Lara Wolfe, a senior country risk analyst for sub-Saharan Africa at BMI, part of Fitch Solutions, said the recalibration of China’s crude oil imports was a reflection of both supply-side constraints and strategic geopolitical manoeuvring.

She said a downturn in African production, mainly due to issues such as ageing infrastructure, underinvestment, and in some cases political instability, had naturally reduced export capabilities, therefore limiting the volume of crude oil that China could buy.

Amid these African supply issues, China had been fortifying its ties with GCC countries, specifically the UAE, and increasing imports from Russia, Wolfe said.

She said the enhanced relationship with the UAE was probably due to both the stability of supply and deepening economic connections, as demonstrated by several deals with the Abu Dhabi National Oil Company. But the shift also reflected the UAE’s logistical advantages and political reliability.

Meanwhile, “the preference for Russian oil may be partly aimed at supporting the Russian economy amid international sanctions, while securing potentially favourable terms”, Wolfe said.

“It is a strategic repositioning that is likely to persist, as mainland China continues to navigate the global geopolitical landscape and seeks to ensure the reliability and security of its energy supply.”

Luke Patey, a researcher at the Danish Institute for International Studies, said the shift could be explained by geopolitical and geological factors.

“Russia’s isolation in the West has similarly increased its role as a major oil supplier to China,” Patey said. He said the rise of Malaysia and the UAE, for example, was a consequence of transshipment of Iranian oil to China to avoid US sanctions.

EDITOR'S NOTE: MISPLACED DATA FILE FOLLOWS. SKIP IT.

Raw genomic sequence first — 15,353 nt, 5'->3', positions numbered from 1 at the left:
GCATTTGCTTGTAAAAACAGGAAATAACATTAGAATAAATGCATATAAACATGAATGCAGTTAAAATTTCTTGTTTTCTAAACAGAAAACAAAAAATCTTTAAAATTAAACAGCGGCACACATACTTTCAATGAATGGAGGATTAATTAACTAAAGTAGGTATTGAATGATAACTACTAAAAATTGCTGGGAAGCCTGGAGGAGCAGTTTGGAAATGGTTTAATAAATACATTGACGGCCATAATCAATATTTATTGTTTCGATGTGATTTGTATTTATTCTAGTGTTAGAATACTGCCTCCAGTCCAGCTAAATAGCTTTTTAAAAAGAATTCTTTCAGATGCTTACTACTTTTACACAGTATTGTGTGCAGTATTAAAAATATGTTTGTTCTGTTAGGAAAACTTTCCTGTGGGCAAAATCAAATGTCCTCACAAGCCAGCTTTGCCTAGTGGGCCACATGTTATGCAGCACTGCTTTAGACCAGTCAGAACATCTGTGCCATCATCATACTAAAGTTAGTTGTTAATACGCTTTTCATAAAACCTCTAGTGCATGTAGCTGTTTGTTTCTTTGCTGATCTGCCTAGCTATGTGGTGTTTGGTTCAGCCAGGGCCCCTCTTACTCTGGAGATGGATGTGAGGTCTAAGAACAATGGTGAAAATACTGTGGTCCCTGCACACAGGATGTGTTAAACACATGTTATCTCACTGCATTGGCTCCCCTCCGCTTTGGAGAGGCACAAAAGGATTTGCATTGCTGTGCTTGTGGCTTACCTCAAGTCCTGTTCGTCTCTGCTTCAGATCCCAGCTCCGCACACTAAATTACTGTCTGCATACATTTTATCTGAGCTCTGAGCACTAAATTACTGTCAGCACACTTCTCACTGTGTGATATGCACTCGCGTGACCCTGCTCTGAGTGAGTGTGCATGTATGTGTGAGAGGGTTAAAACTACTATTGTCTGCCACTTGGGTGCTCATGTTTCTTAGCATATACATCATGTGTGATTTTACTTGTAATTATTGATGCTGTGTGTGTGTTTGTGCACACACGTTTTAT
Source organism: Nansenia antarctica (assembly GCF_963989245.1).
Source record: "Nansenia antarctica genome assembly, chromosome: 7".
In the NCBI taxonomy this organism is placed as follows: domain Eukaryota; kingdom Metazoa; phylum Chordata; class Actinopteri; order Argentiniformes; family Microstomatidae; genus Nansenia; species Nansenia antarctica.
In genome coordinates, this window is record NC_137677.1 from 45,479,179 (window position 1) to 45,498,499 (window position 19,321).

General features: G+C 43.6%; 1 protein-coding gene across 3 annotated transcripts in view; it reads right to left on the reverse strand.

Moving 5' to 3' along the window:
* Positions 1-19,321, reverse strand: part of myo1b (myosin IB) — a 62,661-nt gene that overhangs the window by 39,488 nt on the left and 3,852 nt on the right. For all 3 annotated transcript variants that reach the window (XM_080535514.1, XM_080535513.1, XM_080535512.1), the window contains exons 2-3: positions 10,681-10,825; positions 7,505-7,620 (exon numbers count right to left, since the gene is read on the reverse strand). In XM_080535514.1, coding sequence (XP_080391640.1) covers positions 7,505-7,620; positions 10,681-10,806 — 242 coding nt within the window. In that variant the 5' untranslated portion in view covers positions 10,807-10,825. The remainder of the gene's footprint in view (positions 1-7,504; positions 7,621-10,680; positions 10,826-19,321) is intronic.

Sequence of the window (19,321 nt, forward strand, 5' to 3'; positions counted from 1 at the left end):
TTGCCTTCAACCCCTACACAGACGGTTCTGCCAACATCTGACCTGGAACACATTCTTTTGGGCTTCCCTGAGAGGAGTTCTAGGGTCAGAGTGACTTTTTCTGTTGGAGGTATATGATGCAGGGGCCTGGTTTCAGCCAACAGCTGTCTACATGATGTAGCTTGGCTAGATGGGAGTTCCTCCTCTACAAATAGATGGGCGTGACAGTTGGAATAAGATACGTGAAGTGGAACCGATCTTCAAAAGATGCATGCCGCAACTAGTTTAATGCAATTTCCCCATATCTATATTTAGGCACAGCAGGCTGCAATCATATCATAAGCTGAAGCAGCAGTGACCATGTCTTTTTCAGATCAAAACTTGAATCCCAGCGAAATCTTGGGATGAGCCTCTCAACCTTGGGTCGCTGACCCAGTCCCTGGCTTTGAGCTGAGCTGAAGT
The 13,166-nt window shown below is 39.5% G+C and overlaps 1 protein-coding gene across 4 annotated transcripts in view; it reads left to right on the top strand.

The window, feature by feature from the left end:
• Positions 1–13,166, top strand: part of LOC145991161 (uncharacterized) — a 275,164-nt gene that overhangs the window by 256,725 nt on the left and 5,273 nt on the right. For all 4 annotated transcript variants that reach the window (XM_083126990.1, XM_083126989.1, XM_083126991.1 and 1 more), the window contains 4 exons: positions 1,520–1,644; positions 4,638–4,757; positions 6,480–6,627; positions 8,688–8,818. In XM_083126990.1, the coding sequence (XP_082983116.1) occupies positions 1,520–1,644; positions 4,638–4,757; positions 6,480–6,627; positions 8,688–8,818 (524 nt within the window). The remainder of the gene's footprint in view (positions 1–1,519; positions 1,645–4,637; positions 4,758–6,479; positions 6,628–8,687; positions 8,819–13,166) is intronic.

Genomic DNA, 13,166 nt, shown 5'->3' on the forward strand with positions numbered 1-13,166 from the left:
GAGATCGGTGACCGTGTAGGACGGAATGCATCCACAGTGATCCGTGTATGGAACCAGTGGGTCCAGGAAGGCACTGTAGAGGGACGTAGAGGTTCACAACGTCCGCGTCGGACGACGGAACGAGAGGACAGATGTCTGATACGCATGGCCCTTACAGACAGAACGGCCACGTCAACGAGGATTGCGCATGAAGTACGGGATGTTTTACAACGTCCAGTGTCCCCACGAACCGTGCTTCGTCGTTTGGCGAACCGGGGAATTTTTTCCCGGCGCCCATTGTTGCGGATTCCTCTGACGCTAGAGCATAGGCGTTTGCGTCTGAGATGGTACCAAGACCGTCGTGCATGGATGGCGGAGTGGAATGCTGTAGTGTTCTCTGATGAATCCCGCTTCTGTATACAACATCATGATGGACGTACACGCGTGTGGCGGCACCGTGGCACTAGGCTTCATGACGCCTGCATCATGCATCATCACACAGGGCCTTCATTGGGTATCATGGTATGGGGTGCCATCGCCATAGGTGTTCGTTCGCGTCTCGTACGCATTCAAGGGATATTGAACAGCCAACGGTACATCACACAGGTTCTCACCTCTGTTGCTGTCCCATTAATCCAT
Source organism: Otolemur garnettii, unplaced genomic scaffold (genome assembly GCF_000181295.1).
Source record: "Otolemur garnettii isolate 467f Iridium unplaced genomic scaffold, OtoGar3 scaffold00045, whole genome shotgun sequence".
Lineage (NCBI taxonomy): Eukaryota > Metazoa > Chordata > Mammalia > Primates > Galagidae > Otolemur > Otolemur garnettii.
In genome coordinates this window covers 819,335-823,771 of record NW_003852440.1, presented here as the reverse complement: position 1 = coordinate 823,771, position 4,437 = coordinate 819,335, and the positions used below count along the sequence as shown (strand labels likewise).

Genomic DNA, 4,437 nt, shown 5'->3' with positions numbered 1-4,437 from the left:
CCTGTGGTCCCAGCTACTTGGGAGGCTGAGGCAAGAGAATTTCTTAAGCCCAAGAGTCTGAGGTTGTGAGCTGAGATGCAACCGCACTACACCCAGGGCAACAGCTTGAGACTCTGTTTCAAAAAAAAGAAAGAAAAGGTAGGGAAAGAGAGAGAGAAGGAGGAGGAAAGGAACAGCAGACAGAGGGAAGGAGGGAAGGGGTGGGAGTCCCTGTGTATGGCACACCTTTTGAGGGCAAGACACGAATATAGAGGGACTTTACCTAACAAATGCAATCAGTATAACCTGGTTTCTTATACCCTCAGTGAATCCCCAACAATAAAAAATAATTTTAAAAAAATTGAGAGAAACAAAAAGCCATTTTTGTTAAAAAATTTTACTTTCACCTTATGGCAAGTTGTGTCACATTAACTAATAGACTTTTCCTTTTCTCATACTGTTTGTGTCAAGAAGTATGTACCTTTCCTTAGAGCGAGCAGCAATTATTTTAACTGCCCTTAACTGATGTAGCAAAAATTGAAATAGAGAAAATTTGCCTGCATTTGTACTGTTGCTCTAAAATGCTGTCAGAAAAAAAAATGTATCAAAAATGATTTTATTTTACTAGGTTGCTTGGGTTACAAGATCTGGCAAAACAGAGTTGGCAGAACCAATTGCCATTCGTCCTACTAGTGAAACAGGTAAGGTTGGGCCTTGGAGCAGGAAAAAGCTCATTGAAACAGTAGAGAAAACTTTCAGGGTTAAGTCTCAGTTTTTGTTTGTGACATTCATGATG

Ageing oilfields had caused a decline in crude output over the past decade among many African producers, including the big players like Nigeria and Angola, Patey noted, while other suppliers to China, such as Sudan and South Sudan, had seen production disrupted by conflict.

“Without stability and significant investment in secondary recovery of mature oilfields, it’s a trend that is set to continue,” Patey said.

However, he said that with African minerals taking on a larger share of the export market, the continent was still largely sending raw materials to China – sustaining a disparity in the trading relationship.

“Trade is still largely unbalanced in China’s favour, with African countries exporting very little to the Chinese market beyond oil and minerals, resembling [Africa’s] historical relationship with the West,” Patey said.

Mark Bohlund, a senior credit research analyst at REDD Intelligence, said the drop in African oil flow to China could largely be explained by Middle Eastern oil exporters competing more aggressively for market share in Asia, as the United States, traditionally their main export market, had become more self-reliant due to the shale oil revolution – procured through the process known as fracking.

This had been done by offering bigger discounts to Asian consumers, Bohlund said.

Also, the production volumes of major players like Angola, Nigeria and Sudan or South Sudan had all fallen due to insufficient investment, which meant that new oilfields coming online had not been sufficient to cover for the shortfall from maturing fields, Bohlund said.

“I expect this development to continue in the near term even if we see higher production volumes from some African countries like Ivory Coast, Gabon, Senegal and Uganda,” he said.

While Chinese oil producers were involved in many of these development projects, Bohlund said, much of the new output was likely to go to Europe and other markets.

“I see a higher likelihood that liquid natural gas output from Mozambique and Tanzania will go to Asian markets over the medium term, but will still have a smaller market share than Qatar and other producers.”